Frenzy 1972

Frenzy

Critics Consensus

Marking Alfred Hitchcock's return to England and first foray into viscerally explicit carnage, Frenzy finds the master of horror regaining his grip on the audience's pulse -- and making their blood run cold.

90%

TOMATOMETER

Total Count: 42

77%

Audience Score

User Ratings: 12,628

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Movie Info

London is held in the grip of a serial killer whose modus operandi is to murder his victims by strangling them with a necktie. When short-tempered ex-Royal Air Force officer Richard Blaney (Jon Finch) discovers his ex-wife (Barbara Leigh-Hunt) murdered, Blaney becomes a suspect. Forced to go on the run, Blaney attempts to take refuge with his best friend, fruit merchant Bob Rusk (Barry Foster), however Rusk may, in fact, be the necktie murderer himself.

Cast & Crew

Jon Finch
Richard Ian Blaney
Barry Foster
Robert Rusk
Barbara Leigh-Hunt
Brenda Margaret Blaney
Anna Massey
Barbara Jane "Babs" Milligan
Alec McCowen
Chief Inspector Oxford
Billie Whitelaw
Hetty Porter
Jean Marsh
Monica Barling
Bernard Cribbins
Felix Forsythe
Michael Bates
Sergeant Spearman
Arthur La Bern
Writer (Novel)
William Hill
Associate Producer
Ron Goodwin
Original Music
Gilbert Taylor
Cinematographer
Leonard J. South
Cinematographer
John Jympson
Film Editor
Sally Nicholl
Casting
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Critic Reviews for Frenzy

All Critics (42) | Top Critics (7) | Fresh (38) | Rotten (4)

  • In case there was any doubt, back in the dim days of Marnie and Topaz, Hitchcock is still in fine form. Frenzy is the dazzling proof.

    May 13, 2020 | Full Review…
  • Armed with a superior script by Anthony Shaffer, an excellent cast, and a top technical crew, Alfred Hitchcock fashions a firstrate melodrama about an innocent man hunted by Scotland Yard for a series of sex-strangulation murders.

    May 13, 2020 | Full Review…

    Variety Staff

    Variety
    Top Critic
  • There's no sign of the serenity and settledness that generally mark the end of a career. Frenzy, instead, continues to question and probe, and there is a streak of sheer anger in it that seems shockingly alive.

    May 13, 2020 | Full Review…
  • Hitchcock's return to Covent Garden, 'wrong man' plotting, the neuroses of sexual immaturity, and black-humoured slapstick ironies, tied up neatly in Anthony Shaffer's screenplay from the novel by Arthur Le Bern.

    January 26, 2006 | Full Review…

    Paul Taylor

    Time Out
    Top Critic
  • This is the kind of thriller Hitchcock was making in the 1940s, filled with macabre details, incongruous humor, and the desperation of a man convicted of a crime he didn't commit.

    October 23, 2004 | Rating: 4/4 | Full Review…
  • One of the great latter-day Hitchcocks.

    March 10, 2003 | Full Review…

Audience Reviews for Frenzy

  • 6d ago
    It's too bad Alfred Hitchcock's movie-making prime years didn't happen when censors were more liberal. Frenzy gives us a peek of what Hitch would have done with some of the murders and sex scenes in his movies. For film lovers this is essential Hitchcock, not because the film is great - it is not - but, it has the Hitchcock touch and is a fascinating entry into his oeuvre.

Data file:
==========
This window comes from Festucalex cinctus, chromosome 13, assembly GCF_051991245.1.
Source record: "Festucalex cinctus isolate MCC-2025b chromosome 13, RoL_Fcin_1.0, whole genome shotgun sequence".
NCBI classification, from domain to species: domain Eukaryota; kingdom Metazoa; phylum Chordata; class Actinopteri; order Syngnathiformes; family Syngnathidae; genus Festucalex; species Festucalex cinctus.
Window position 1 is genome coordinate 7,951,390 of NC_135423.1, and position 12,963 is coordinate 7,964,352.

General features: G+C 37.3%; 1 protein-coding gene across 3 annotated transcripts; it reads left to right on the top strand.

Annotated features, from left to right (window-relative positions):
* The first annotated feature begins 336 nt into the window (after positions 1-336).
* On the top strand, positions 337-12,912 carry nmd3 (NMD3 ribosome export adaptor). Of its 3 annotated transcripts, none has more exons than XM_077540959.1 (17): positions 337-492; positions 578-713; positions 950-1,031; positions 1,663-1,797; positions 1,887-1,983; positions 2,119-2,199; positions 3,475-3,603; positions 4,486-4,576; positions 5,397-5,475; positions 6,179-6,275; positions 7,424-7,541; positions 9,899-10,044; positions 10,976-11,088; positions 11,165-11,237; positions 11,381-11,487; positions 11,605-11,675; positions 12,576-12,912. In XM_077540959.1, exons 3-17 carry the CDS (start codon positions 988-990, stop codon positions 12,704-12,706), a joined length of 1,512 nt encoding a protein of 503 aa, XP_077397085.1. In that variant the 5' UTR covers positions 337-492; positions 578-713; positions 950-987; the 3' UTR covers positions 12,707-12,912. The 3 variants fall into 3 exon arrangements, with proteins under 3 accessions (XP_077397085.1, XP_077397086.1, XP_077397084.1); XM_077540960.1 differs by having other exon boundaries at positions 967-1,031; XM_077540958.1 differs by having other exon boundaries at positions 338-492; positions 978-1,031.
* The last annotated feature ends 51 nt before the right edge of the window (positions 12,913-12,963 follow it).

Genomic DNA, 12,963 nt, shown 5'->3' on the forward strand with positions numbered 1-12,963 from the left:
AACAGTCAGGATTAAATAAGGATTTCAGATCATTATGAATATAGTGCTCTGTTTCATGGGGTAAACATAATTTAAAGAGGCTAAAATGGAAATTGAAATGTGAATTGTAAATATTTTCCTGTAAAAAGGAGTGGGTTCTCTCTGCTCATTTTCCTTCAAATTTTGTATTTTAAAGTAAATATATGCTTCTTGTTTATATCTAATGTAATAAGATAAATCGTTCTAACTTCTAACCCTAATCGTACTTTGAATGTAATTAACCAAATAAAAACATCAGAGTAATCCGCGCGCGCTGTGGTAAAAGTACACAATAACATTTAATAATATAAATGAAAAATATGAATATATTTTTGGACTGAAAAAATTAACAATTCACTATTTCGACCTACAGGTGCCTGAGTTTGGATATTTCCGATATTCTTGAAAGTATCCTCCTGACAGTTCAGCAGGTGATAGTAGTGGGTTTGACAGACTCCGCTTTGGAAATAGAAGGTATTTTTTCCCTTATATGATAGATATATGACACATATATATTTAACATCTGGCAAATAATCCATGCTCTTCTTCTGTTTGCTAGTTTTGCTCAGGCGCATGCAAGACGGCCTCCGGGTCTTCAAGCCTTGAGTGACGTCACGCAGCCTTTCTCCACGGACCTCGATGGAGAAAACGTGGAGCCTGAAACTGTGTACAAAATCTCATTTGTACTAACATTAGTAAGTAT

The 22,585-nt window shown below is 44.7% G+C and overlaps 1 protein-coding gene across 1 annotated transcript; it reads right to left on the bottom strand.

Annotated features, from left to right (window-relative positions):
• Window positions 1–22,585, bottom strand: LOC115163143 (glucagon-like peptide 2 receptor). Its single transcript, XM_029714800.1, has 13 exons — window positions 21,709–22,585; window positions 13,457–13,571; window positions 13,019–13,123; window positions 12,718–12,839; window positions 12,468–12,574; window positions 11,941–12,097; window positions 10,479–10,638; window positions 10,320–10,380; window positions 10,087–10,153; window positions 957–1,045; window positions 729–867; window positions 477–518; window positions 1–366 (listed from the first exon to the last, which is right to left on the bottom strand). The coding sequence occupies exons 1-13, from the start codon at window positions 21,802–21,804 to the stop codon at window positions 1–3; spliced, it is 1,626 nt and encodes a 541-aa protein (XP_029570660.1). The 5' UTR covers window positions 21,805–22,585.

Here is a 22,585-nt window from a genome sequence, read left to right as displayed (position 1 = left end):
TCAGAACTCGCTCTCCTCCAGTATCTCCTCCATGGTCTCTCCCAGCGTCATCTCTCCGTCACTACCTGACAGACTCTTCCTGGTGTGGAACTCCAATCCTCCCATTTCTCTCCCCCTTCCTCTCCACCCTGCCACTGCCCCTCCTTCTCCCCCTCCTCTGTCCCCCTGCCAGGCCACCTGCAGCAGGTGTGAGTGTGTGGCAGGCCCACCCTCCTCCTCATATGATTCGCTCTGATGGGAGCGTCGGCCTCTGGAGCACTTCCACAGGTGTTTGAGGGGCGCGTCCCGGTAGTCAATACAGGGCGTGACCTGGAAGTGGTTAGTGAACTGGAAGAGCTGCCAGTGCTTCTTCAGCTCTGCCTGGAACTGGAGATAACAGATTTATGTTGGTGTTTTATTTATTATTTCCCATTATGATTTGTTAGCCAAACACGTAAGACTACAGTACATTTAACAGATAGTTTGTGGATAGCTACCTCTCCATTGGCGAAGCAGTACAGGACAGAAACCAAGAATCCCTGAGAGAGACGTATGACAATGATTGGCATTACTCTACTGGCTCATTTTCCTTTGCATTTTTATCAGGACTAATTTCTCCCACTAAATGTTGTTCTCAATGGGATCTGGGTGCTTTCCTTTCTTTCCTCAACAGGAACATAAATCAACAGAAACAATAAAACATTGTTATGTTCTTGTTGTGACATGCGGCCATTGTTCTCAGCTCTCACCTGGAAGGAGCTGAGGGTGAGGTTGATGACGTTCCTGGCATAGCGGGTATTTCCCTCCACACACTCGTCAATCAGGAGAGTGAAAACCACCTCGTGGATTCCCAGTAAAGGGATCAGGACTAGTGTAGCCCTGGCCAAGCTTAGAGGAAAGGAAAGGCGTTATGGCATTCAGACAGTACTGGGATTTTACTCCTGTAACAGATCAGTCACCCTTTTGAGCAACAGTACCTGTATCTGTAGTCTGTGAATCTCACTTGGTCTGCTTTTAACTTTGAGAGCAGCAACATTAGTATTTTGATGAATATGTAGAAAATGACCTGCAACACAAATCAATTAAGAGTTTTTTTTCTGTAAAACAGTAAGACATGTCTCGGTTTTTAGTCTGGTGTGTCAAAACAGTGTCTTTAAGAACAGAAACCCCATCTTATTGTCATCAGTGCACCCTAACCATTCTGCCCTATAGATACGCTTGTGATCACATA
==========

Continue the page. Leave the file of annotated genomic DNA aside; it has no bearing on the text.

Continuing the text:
Aldo G Super Reviewer
  • Nov 27, 2019
    Perhaps the only time Hitchcock was able to go as far as he wanted. That being said the reason to see this is for Shaffer's darkly witty screenplay.
    Alec B Super Reviewer
  • Feb 18, 2018
    I've always liked 'Frenzy', Hitchcock's second to last movie, filmed when he was 73. The London pub and market scenes in Covent Garden always grab me from the start, and I love the dialogue between Jon Finch and both Anna Massey and Barry Foster. Finch plays a down-on-his-luck barman who's just been "given the push" (fired) from his job for drinking too much, Massey is his feisty co-worker, and Foster his charming and kind friend who tries to help him. Hanging over London is the "Necktie Murderer", as we see in the early shots of a nude woman floating in the Thames. When Finch pays a visit to his ex-wife (Barbara Leigh-Hunt), things take a downward turn, but I won't say anything further. There are several excellent shots worth noting. The one where Hitchcock slowly backs the camera down the stairwell and back out into the street, after the killer and his next victim are entering his apartment, is brilliant. The fumbling around in the moving potato truck, leading to breaking fingers where rigor mortis has set in has a gruesome and morbidly absurd feel to it. I also love the small moment when at the trial, Hitchcock places the camera outside the courtroom, and lets us hear snippets of the judge's pronouncement when the door opens. The film feels eminently British which I enjoyed, and distinctly Hitchcock, as he slips in some droll humor in the form of a detective (Alex McCowen) and his wife (Vivien Merchant), who cooks him unappetizing French haute cuisine while he craves traditional British fare. For the first time, Hitchcock also uses brief nudity in a few scenes mostly to heighten the garish and horrifying murders, and maybe to please his inner voyeur. There are moments which made me smile (a margarita being too exotic a drink comes to mind), and others which made me cringe (a gentleman saying to a barmaid that being raped before being strangled is akin to every cloud having a silver lining, and her smiling about it). The middle portion of the film is not quite as strong as I remembered it, but overall, a solid thriller, and underrated in Hitchcock's oeuvre.
    Antonius B Super Reviewer
  • Nov 19, 2016
    Pretty shitty. Hands down the worst Hitchcock film I've ever seen, and just a terrible film in general.
    Stephen S Super Reviewer

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